Last night, I had myself a little campfire in the back yard. I found it distinctly pleasant. It may not have seemed so to the neighbors, whose vented stone wall borders the back of our yard, but hey, we listen to their kids screaming most of the day, and the adults singing (after a fashion), and showering, and vomiting while showering (a curious, inexplicable and less than pleasant habit), so I reckon they can put up with a little smoke sneaking through their vents. Well, maybe more than a little.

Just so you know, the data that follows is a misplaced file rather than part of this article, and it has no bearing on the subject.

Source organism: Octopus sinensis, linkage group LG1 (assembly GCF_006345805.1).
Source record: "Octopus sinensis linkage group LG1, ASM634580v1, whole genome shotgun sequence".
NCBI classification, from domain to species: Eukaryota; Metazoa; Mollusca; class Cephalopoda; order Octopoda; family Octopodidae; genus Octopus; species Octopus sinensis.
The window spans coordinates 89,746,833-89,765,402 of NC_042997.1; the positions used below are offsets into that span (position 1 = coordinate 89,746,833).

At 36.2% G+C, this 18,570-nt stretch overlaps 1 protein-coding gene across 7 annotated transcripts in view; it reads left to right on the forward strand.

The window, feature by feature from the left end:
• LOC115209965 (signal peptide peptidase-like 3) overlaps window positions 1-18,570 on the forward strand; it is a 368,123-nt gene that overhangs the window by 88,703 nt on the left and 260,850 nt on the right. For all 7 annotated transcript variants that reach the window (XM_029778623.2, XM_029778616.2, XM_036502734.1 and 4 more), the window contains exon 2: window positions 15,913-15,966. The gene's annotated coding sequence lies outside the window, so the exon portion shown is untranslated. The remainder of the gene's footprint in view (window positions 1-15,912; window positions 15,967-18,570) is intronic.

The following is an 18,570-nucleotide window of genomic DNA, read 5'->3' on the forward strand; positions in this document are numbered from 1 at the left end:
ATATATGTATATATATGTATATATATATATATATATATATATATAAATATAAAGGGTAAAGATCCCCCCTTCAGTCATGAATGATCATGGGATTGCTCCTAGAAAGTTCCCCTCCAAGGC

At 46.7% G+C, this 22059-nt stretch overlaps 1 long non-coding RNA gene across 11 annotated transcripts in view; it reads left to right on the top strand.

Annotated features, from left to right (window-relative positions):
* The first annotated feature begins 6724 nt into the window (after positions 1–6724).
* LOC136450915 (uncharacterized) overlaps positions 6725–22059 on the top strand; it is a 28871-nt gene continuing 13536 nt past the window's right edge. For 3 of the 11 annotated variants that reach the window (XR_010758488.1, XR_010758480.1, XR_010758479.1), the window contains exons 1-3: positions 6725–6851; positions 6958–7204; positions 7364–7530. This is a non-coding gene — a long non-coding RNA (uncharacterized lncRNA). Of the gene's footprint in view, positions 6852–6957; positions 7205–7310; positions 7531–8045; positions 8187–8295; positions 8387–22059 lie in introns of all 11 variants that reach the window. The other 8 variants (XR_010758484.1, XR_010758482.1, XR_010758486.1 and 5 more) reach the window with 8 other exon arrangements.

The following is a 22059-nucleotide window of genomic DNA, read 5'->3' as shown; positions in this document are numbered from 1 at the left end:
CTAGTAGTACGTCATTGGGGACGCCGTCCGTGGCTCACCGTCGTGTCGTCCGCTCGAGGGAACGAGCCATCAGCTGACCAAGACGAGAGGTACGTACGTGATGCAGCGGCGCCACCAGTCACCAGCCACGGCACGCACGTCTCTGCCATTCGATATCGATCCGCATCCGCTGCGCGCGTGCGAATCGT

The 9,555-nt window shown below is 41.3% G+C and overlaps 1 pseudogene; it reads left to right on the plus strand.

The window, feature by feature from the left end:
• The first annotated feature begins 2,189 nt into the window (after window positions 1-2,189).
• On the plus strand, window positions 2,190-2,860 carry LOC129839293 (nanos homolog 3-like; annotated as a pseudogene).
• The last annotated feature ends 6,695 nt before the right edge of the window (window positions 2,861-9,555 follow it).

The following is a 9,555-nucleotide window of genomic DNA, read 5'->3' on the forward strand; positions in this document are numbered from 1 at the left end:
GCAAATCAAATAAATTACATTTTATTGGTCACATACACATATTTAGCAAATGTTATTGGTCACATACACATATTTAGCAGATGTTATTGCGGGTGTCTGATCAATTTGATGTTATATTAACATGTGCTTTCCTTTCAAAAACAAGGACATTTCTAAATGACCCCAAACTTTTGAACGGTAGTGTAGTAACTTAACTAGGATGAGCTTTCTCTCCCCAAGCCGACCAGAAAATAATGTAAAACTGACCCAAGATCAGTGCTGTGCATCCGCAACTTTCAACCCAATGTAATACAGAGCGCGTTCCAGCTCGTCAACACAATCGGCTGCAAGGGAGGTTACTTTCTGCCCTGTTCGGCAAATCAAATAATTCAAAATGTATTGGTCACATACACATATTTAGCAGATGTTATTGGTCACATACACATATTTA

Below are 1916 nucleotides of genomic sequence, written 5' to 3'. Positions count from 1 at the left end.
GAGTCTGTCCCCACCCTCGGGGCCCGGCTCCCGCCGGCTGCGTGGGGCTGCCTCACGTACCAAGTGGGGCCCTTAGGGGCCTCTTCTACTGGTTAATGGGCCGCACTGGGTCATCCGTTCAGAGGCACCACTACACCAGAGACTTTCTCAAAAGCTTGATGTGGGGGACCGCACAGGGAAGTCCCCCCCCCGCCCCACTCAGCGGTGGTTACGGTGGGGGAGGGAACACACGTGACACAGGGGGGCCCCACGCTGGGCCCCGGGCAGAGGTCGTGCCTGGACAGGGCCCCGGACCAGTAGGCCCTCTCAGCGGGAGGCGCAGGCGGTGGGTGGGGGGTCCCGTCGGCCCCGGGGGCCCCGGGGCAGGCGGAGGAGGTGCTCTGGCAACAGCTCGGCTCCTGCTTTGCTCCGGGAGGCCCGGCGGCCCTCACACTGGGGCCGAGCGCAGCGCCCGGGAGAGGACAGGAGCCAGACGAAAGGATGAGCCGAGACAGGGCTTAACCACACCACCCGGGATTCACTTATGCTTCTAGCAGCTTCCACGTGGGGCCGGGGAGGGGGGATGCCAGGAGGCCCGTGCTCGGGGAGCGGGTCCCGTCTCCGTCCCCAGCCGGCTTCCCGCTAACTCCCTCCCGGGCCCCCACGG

There's nothing so cozy as a campfire, the dancing of the flames, the swirling smoke as it interprets the mood of the breeze, the breath of the night, the scent of energy as it transforms its object. I can sit back in my lawn chair (thanks to Vyt Karazija) and just rest in the winking of the firelight, close my eyes, disappear, appear elsewhere, worlds and decades away, still in my boots, wet to my waist, a hot, black coffee at my side and my fishing basket on the table, bearing a catch of worthy brook trout and rainbow and kokanee, tomorrow's breakfast. I can close my eyes and see the slow waltz of the flames from behind my eyelids and hear the lapping of the lake on its shore as the wind picks up, exciting the smoke, sharpening every scent. I hear the metallic clunk of a pan somewhere across the water, soft voices, soft laughter, the dipping of oars in still, dark water as someone else comes home. A lantern lit on the shore, moving among the rocks where the boat will land. The fire dies down. The deep of night descends. A chill touches the tips of the grasses in the meadow, and deer emerge silently from their secret places at the verge of the boundless forest.